If your business was losing $800 million a year on a product, what would you do? Chances are you’d do whatever is necessary to stop the bleeding, and ensure long-term financial stability for the company ahead of a forecasted market downturn. Even if it means sending shockwaves throughout the industry.
According to a UBS analyst, an estimated $800 million is what Ford Motor Company is losing annually on building cars. The only reason Ford remains in business is because its truck and SUV models are so lucrative. In fact, Ford pulled in an estimated $3 billion in the first quarter of 2018 from these high-margin vehicles, only for these profits to subsidize money-losing ventures.
CEO Jim Hackett decreed that Ford Motor Company will “feed the healthy part of our business, and deal decisively with the parts that destroy value.” In doing so, Hackett and company have uncovered $25.5 billion in estimated cost savings by 2022, far ahead of the original $14 billion in savings it previously identified in October 2017.
Of course, this strategy will leave major holes in the lineup of Ford in the short term, and naturally, dealers aren’t too thrilled about it. It wasn’t too long ago when sky-high gasoline prices kneecapped truck and SUV sales, causing the sales mix to favor smaller, more economical passenger cars. However, unlike the case a decade ago, Ford Motor Company has a very realistic $11 billion electrification strategy in development, and thus should make customers more immune to price spikes at the gas pump, should they elect to buy them when they begin to enter the market in 2022.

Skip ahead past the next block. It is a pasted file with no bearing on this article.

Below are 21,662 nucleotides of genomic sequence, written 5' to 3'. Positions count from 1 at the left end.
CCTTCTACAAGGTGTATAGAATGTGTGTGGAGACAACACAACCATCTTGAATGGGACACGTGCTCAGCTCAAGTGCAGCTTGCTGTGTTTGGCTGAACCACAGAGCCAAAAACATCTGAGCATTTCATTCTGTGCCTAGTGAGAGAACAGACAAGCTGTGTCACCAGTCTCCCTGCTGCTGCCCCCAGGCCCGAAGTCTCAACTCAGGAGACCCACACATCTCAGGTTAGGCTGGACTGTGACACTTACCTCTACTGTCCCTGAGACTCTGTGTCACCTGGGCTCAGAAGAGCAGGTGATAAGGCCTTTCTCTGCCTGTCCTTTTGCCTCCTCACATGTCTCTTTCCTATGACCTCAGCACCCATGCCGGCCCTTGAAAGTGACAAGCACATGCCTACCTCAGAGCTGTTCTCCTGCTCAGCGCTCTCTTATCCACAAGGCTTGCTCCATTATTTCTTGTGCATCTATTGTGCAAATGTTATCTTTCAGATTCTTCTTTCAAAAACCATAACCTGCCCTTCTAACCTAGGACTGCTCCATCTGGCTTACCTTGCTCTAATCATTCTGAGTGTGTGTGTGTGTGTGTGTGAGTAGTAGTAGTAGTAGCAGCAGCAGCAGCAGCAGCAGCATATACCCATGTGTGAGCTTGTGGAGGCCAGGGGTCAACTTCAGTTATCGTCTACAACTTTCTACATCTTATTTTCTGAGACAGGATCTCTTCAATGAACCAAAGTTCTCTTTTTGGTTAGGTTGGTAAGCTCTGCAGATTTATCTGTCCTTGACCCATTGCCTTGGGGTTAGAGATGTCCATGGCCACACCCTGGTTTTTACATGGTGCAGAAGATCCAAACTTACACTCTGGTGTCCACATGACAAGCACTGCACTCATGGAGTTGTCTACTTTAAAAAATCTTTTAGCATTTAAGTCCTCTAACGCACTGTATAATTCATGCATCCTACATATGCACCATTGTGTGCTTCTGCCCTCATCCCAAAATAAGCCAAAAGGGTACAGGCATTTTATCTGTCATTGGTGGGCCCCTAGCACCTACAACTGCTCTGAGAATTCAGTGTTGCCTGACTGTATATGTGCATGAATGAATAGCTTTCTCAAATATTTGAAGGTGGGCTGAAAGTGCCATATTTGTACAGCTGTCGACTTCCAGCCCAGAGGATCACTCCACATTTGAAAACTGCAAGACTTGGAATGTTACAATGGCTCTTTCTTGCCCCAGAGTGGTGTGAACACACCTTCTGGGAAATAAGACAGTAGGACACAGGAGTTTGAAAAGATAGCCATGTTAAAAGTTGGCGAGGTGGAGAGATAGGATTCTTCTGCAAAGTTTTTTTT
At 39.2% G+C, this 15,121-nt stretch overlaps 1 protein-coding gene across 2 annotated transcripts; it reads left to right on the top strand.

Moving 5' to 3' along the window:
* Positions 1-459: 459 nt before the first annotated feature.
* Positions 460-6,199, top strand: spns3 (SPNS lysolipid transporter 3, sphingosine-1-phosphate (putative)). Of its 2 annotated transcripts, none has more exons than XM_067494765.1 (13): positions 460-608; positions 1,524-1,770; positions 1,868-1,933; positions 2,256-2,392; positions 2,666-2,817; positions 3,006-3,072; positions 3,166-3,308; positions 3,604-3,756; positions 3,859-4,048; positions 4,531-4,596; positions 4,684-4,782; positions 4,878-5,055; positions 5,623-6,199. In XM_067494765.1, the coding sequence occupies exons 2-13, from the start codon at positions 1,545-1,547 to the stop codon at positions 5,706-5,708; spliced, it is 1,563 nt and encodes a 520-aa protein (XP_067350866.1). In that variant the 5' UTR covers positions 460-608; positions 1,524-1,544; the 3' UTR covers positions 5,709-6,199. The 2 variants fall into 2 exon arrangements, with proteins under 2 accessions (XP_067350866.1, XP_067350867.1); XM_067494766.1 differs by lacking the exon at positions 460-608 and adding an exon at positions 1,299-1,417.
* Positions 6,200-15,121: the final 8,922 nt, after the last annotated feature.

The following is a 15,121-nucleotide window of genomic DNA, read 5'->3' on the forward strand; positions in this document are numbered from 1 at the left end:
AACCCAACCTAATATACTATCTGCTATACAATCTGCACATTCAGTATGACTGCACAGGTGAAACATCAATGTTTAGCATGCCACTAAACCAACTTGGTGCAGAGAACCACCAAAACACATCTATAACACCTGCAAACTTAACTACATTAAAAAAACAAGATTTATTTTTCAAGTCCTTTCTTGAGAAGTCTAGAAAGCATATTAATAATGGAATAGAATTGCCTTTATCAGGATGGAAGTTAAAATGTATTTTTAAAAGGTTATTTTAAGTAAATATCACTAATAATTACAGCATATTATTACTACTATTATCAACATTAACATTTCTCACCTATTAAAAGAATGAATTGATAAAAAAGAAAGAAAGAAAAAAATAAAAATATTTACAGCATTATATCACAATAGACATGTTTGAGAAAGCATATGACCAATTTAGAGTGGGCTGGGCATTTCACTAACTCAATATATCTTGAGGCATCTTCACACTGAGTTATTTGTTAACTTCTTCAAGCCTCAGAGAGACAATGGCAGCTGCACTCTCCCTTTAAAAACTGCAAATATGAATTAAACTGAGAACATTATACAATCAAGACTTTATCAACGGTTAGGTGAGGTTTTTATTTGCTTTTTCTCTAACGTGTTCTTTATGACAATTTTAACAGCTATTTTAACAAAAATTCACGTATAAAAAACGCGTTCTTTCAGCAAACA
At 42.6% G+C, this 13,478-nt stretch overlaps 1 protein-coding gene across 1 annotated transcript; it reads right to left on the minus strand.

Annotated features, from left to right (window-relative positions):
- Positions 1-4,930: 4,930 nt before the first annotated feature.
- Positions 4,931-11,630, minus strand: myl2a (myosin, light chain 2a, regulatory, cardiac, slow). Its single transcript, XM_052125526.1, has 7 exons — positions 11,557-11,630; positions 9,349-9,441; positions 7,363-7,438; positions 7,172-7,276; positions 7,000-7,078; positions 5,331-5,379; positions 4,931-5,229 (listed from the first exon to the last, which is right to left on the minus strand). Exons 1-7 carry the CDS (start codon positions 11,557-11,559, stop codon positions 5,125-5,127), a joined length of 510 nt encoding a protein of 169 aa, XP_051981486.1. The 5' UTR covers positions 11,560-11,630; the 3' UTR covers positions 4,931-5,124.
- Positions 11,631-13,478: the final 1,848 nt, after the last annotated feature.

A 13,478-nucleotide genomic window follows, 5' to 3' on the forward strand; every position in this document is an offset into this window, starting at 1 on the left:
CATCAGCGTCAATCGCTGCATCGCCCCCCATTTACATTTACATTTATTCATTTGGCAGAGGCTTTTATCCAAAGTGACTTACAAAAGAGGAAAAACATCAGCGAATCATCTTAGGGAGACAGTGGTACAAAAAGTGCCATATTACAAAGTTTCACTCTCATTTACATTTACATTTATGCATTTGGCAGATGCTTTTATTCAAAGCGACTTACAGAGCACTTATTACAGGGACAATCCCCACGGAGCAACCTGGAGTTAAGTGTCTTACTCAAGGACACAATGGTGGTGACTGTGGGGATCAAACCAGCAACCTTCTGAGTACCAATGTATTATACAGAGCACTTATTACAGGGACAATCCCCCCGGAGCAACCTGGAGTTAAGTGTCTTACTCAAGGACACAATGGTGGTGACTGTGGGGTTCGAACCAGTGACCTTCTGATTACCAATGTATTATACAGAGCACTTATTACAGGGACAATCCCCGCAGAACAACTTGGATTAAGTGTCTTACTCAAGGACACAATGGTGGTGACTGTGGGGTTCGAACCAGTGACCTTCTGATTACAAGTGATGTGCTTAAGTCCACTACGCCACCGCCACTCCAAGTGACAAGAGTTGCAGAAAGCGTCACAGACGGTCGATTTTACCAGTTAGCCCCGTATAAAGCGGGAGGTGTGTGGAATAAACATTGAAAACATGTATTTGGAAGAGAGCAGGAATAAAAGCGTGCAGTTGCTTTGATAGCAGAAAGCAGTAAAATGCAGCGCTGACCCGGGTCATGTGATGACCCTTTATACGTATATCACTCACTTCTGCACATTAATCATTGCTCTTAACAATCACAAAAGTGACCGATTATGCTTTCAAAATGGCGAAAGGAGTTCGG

Ford announced that it will discontinue the entry-level Fiesta, the compact Focus, the midsize Fusion, and the slow-selling Taurus. The company had previously announced the discontinuation of the bulbous C-Max and boxy Flex hatches. There’s no word yet on what will become of the facilities or the workers that assemble these ill-fated products. In their place will be the Chinese-built Focus Active compact hatchback, which is all-new, while the iconic Mustang remains safe as the emotive draw to the brand.
Ford will offer a plethora of crossover and SUV models, starting with the EcoSport, to the Escape, then the Edge, capped by an all-new Explorer and king-size Expedition SUVs. Other SUV models on the way include the all-new Bronco, a “baby Bronco“, and an electric crossover, improperly named Mach 1.
Source: Automotive News